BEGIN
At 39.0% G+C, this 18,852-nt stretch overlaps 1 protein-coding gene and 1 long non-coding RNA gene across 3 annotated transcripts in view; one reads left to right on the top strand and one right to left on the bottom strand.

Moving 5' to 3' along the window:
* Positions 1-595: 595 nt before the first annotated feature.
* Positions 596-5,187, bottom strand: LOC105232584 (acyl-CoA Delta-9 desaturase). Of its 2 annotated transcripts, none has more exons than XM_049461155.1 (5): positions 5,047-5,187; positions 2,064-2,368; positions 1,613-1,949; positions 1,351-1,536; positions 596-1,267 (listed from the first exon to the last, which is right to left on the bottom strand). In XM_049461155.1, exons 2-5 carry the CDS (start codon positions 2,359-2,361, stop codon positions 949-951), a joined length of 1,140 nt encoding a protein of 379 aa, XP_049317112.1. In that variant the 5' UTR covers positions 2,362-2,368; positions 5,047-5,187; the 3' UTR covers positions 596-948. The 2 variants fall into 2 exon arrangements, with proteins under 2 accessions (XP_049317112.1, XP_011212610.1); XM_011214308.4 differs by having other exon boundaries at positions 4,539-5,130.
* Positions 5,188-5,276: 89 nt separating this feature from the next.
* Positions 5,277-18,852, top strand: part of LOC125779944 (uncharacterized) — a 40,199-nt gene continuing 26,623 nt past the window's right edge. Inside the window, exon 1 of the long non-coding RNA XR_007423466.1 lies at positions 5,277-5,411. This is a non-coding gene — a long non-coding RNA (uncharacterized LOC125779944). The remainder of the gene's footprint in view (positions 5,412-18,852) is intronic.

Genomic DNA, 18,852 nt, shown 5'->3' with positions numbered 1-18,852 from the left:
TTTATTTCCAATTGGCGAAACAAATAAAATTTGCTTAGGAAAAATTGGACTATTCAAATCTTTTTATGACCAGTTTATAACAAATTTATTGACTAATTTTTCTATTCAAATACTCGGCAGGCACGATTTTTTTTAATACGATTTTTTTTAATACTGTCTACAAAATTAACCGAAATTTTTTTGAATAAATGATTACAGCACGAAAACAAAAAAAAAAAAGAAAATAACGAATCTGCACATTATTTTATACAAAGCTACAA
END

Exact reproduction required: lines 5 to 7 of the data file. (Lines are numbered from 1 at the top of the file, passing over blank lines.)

* Positions 5,188-5,276: 89 nt separating this feature from the next.
* Positions 5,277-18,852, top strand: part of LOC125779944 (uncharacterized) — a 40,199-nt gene continuing 26,623 nt past the window's right edge. Inside the window, exon 1 of the long non-coding RNA XR_007423466.1 lies at positions 5,277-5,411. This is a non-coding gene — a long non-coding RNA (uncharacterized LOC125779944). The remainder of the gene's footprint in view (positions 5,412-18,852) is intronic.

Genomic DNA, 18,852 nt, shown 5'->3' with positions numbered 1-18,852 from the left: